Andrew III of Hungary, Date of Birth, Place of Birth, Date of Death


Andrew III of Hungary

King of Hungary and Croatia between 1290 and 1301

Date of Birth: 01-Jan-1265

Place of Birth: Venice, Venetian Province, Italy

Date of Death: 14-Jan-1301

Profession: politician

Nationality: Hungary

Zodiac Sign: Capricorn

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About Andrew III of Hungary

  • Andrew III the Venetian (Hungarian: III.
  • Velencei AndrĂĄs, Croatian: Andrija III.
  • Mlecanin, Slovak: Ondrej III.; c.
  • 1265 – 14 January 1301) was King of Hungary and Croatia between 1290 and 1301.
  • His father, Stephen the Posthumous, was the posthumous son of Andrew II of Hungary although Stephen's brothers considered him a bastard.
  • Andrew grew up in Venice, and first arrived in Hungary upon the invitation of a rebellious baron, Ivan Koszegi, in 1278.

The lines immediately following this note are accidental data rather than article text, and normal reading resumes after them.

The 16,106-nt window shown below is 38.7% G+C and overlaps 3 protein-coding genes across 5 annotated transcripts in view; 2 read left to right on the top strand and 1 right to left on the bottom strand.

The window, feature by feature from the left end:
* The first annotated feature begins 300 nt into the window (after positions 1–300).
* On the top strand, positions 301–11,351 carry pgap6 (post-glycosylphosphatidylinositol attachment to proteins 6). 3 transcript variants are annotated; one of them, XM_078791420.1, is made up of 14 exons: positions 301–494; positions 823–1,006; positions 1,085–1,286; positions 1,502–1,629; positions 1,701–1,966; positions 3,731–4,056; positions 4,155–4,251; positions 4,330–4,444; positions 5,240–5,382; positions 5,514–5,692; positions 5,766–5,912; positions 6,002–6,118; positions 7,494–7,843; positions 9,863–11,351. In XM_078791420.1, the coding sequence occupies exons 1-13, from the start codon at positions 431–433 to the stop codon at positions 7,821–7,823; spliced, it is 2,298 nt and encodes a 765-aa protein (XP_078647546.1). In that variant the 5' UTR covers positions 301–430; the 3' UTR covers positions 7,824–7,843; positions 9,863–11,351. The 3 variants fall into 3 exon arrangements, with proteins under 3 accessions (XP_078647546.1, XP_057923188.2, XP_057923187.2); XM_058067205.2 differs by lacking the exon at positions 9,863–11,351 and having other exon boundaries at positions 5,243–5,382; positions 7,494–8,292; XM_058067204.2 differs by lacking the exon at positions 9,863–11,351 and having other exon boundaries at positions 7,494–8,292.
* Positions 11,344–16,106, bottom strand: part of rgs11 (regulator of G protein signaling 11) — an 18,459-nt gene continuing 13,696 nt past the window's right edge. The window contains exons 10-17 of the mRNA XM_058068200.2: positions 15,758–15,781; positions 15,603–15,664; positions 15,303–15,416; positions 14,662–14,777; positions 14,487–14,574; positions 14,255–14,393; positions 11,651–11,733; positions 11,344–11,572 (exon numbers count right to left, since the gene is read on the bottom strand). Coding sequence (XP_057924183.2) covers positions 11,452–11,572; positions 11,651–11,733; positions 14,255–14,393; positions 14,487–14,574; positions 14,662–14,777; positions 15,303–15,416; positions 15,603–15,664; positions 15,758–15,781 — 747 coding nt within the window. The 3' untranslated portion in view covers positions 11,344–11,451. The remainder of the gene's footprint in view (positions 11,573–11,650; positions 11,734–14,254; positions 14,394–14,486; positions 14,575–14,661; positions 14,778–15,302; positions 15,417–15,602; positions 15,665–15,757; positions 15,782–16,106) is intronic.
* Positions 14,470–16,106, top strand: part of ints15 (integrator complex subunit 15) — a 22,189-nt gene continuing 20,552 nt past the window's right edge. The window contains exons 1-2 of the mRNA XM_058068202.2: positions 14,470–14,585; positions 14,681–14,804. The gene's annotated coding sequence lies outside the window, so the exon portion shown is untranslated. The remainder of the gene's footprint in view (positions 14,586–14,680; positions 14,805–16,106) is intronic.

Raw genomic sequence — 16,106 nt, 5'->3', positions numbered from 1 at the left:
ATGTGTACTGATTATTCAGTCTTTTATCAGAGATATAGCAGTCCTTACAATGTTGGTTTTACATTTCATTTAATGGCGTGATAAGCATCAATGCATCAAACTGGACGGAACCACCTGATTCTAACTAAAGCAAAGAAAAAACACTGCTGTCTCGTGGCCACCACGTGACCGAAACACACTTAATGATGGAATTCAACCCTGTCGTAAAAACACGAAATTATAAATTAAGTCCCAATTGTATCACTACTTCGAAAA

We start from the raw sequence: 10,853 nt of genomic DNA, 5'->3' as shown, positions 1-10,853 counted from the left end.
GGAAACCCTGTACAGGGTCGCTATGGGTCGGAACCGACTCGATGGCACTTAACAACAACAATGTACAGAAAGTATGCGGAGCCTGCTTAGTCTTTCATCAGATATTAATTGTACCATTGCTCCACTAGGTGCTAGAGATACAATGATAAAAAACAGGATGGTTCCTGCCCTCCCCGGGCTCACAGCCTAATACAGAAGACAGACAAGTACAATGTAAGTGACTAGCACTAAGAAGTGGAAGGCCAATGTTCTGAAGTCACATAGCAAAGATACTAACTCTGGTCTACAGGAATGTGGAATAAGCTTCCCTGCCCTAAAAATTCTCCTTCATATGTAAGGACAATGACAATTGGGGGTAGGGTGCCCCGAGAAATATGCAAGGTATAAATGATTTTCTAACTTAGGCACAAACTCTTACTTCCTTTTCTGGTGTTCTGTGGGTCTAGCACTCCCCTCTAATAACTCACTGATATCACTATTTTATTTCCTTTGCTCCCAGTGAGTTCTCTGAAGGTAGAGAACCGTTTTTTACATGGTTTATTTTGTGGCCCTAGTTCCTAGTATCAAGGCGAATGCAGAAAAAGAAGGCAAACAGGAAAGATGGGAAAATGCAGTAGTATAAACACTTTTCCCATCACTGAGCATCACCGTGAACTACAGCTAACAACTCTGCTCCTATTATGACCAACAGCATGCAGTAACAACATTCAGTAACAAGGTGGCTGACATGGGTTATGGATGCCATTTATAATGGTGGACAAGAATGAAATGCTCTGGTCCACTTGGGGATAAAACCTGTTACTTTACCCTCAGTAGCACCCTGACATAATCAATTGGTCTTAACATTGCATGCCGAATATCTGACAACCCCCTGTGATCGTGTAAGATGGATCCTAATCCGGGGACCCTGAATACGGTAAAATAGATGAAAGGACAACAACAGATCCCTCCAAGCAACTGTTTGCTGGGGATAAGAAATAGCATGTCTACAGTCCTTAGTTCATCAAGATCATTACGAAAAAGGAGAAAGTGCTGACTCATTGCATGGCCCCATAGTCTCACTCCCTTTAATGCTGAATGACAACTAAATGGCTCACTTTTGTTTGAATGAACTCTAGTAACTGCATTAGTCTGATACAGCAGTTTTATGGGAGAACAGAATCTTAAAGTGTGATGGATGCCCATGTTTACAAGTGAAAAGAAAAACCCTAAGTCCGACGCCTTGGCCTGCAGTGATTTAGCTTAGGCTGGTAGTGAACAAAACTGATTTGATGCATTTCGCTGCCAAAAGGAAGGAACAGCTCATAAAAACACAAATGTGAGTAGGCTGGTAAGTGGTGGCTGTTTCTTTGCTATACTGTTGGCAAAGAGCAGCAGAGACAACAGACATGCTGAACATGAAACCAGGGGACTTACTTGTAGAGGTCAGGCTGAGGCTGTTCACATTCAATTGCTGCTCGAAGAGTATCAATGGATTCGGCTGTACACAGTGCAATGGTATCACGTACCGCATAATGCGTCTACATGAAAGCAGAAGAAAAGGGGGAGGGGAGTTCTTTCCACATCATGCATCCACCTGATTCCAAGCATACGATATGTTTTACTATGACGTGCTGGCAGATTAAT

• Koszegi tried to play Andrew off against Ladislaus IV of Hungary, but the conspiracy collapsed and Andrew returned to Venice. Being the last male member of the House of ÁrpĂĄd, Andrew was elected king after the death of King Ladislaus IV in 1290.
  • He was the first Hungarian monarch to issue a coronation diploma confirming the privileges of the noblemen and the clergy.
  • At least three pretenders—Albert of Austria, Mary of Hungary, and an adventurer—challenged his claim to the throne.
  • Andrew expelled the adventurer from Hungary and forced Albert of Austria to conclude a peace within a year, but Mary of Hungary and her descendants did not renounce their claim.
  • The Hungarian bishops and Andrew's maternal family from Venice were his principal supporters, but the leading Croatian and Slavonian lords were opposed to his rule. Hungary was in a state of constant anarchy during Andrew's reign.
  • The Koszegis, the CsĂĄks, and other powerful families autonomously governed their domains, rising up nearly every year in open rebellion against Andrew.
  • With Andrew's death, the House of ÁrpĂĄd became extinct.
  • A civil war ensued which lasted for more than two decades and ended with the victory of Mary of Hungary's grandson, Charles Robert.

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